Law News Digest – Week of July 5, 2015

Law news digest

Friday, July 10

Charleston shooting may have been avoided if gun background check process worked differently: If someone wants to buy a gun at a gun shop, the shop needs to do a background check on them. The process goes through a national system, often performed by the FBI. But if for some reason the gun shop doesn’t get an answer within 3 business days as to whether the prospective gun purchaser is eligible to buy a gun, the shop can sell the gun to the buyer! That’s exactly what happened with the Charleston shooter, Dylann Roof. Roof had been arrested and admitted to possessing an illegal drug, which would have made him ineligible to buy a gun. Yet the FBI examiner couldn’t find that information, so she simply delayed in responding to the inquiry. The gun shop sold the gun to Roof, and several weeks later, well we all know what happened then. Let’s fix this, seriously. Find out more on gun laws here.

New medications may become available sooner: Do you want to be able to more quickly obtain new drugs to fight disease and other medical problems? Or would you be concerned that speeding up the approval process might be at the expense of drug safety? Most in Congress want things sped up. Today the U.S. House of Representatives passed a bill to streamline the process of FDA approval of new drugs. The bipartisan bill passed by a large margin, with both Democrat and Republican support. It is likely to pass the Senate and get the President’s signature as well.

Thursday, July 9

South Carolina to remove Confederate flag from state capitol: The legislature passed a bill to remove it, which the governor signed today. And finally a symbol of hate is relegated to museums and history books.

Woman gets $230K for enduring 10 months of robocalls: Time Warner Cable began robocalling a woman named Aracelli about a late payment, thinking she was a man named Luiz. Even after Aracelli explained to a representative that she was not Luiz, the robocalls kept coming. 153 times over 10 months. So she sued Time Warner under the Telephone Consumer Protection Act, which restricts unsolicited robocalls to cell phones, and won $230,000! The judge imposed the highest amount possible to teach the company and others a lesson. I think we all owe Aracelli a debt of gratitude. See more about Consumer Law here.

Wednesday, July 8

Redskins should lose trademark, rules court: The Washington, D.C. football team has been under fire in the last few years for refusing to change its name. Native Americangroups feel the term “Redskins” is disparaging, and fought to get the U.S. Patent and Trademark Office (USPTO) to revoke the trademark, since derogatory names are not entitled to trademark protection. The USPTO did just that last year. And now a federal court today ruled that the USPTO was correct in revoking the trademark. The trademark won’t be removed yet, in order to give the team a chance to appeal. But even if they lose trademark protection, they can still use the name. They just wouldn’t be able to sue people for using the name and logo to sell jerseys and such, which will likely cut into what is generally a major revenue source for sports teams.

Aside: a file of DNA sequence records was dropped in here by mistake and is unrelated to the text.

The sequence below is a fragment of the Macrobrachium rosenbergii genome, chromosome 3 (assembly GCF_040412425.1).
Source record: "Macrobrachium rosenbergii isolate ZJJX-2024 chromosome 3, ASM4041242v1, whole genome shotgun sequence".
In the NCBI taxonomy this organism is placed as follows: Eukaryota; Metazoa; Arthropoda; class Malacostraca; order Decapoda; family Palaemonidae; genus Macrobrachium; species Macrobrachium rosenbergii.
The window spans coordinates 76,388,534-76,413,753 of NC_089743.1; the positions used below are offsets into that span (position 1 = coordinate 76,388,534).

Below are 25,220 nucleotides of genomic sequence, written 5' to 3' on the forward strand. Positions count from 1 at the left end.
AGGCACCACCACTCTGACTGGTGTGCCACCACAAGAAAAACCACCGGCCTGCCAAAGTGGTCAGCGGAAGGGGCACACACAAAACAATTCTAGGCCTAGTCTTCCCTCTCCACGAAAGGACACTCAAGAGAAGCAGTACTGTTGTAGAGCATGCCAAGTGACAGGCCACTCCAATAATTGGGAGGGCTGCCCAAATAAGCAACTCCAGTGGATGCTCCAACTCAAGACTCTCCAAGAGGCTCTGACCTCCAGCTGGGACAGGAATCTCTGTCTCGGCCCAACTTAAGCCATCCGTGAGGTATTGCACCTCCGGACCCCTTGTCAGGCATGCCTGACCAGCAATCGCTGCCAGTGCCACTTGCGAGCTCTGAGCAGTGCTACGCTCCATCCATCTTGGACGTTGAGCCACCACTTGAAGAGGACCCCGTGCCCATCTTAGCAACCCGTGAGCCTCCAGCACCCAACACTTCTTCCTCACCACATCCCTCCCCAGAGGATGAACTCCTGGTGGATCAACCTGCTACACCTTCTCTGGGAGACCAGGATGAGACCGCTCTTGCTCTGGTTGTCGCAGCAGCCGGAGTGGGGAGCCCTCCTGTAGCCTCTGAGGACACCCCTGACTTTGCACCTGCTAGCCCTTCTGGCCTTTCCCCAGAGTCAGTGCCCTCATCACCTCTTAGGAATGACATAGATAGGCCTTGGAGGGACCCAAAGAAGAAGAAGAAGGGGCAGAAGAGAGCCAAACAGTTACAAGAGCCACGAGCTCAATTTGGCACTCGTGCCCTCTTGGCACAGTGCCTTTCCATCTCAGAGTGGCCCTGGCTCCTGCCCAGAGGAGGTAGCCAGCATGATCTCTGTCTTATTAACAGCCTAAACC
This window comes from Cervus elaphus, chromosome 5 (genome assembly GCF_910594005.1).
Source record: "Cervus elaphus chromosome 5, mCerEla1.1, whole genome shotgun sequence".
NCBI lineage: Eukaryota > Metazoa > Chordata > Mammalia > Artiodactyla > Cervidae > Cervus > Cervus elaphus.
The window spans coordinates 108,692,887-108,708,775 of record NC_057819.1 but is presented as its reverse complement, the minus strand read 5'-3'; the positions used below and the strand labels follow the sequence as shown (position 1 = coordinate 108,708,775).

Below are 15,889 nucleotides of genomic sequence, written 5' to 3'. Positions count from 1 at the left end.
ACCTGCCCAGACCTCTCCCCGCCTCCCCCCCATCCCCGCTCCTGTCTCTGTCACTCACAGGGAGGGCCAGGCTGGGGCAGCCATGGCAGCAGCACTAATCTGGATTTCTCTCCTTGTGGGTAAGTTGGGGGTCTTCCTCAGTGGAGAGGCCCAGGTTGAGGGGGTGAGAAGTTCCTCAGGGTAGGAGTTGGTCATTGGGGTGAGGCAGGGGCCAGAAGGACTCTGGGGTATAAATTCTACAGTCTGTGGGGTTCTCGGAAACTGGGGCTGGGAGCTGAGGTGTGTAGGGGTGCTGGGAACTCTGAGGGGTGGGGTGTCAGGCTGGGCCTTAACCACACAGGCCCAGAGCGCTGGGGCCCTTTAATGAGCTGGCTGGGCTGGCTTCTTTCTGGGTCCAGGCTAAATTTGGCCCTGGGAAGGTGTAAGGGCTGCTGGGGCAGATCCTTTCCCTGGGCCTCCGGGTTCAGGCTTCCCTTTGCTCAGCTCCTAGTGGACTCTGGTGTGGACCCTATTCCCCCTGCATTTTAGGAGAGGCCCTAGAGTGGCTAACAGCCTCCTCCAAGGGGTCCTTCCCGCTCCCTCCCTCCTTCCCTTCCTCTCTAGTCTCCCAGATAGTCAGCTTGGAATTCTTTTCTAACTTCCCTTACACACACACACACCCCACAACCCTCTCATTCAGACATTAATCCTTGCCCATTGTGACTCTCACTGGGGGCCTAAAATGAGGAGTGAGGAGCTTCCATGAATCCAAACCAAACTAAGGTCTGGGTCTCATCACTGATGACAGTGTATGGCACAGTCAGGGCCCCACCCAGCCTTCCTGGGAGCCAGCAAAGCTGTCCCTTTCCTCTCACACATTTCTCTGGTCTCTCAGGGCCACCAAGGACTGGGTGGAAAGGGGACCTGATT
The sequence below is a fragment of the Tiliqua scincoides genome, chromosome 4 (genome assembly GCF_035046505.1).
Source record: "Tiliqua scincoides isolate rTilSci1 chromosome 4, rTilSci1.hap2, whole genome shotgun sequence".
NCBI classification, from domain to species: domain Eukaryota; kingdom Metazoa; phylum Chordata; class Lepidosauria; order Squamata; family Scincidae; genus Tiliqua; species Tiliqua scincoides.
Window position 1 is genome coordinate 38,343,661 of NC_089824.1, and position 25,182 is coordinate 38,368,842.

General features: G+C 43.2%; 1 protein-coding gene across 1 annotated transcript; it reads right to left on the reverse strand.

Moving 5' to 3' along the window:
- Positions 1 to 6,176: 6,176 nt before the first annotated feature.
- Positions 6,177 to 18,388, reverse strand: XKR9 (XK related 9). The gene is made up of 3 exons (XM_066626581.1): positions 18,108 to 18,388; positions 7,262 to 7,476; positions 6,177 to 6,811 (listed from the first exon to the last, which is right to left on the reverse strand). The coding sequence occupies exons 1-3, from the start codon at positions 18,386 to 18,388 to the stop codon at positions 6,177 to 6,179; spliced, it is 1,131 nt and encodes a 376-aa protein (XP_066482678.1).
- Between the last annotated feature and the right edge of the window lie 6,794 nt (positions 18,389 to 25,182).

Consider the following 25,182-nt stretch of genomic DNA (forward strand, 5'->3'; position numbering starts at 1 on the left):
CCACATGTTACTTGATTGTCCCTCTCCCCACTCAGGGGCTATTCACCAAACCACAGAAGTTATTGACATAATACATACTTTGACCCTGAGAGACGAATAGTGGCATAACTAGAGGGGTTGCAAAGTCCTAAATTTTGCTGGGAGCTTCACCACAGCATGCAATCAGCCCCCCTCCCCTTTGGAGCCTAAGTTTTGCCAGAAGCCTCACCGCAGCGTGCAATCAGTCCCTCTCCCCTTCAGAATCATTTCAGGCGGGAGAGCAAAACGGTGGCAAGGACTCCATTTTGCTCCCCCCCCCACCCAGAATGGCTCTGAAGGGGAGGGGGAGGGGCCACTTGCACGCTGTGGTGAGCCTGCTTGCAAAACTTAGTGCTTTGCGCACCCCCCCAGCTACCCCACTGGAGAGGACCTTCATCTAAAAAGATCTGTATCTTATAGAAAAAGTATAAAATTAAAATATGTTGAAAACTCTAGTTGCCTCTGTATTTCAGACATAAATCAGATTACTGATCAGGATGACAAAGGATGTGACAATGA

Tuesday, July 7

Bill Cosby 2005 testimony admitting drugging women has been released: 10 years ago, a woman filed a sex abuse lawsuit against Cosby. During a deposition for that suit, he admitted that he had in fact obtained Quaaludes to drug women for sex, and gave it to at least one woman. Cosby settled the lawsuit, and his deposition testimony was sealed and not available to the public. That is, until recently, when an Associated Press reporter asked a judge to unseal the documents. The judge said the documents should be released because Cosby gave up some privacy rights when he became a “public moralist” volunteering his views on “childrearing, family life, education and crime.”

Monday, July 6

Former Goldman Sachs coder who took company’s code gets out of convictions: How, you ask? Because he didn’t actually violate any criminal laws, say 2 separate courts. The coder helped develop Goldman’s high frequency trading computer programs, and took the code with him when he left the company to work for a trading startup. Rather than simply sue him for infringing intellectual property (which they likely could still do), Goldman pressed officials to prosecute him for the crime of corporate espionage. He served a year in prison before that conviction was overturned because a higher court said what he did wasn’t corporate espionage. Then officials prosecuted him under state criminal laws including unlawful use of secret scientific material and unlawful duplication of computer-related material. He was convicted by a jury, which conviction was also overturned, because the laws were written in the 1960s, and aren’t up to date on the latest methods of stealing computer code.

See last week’s Law News Digest.

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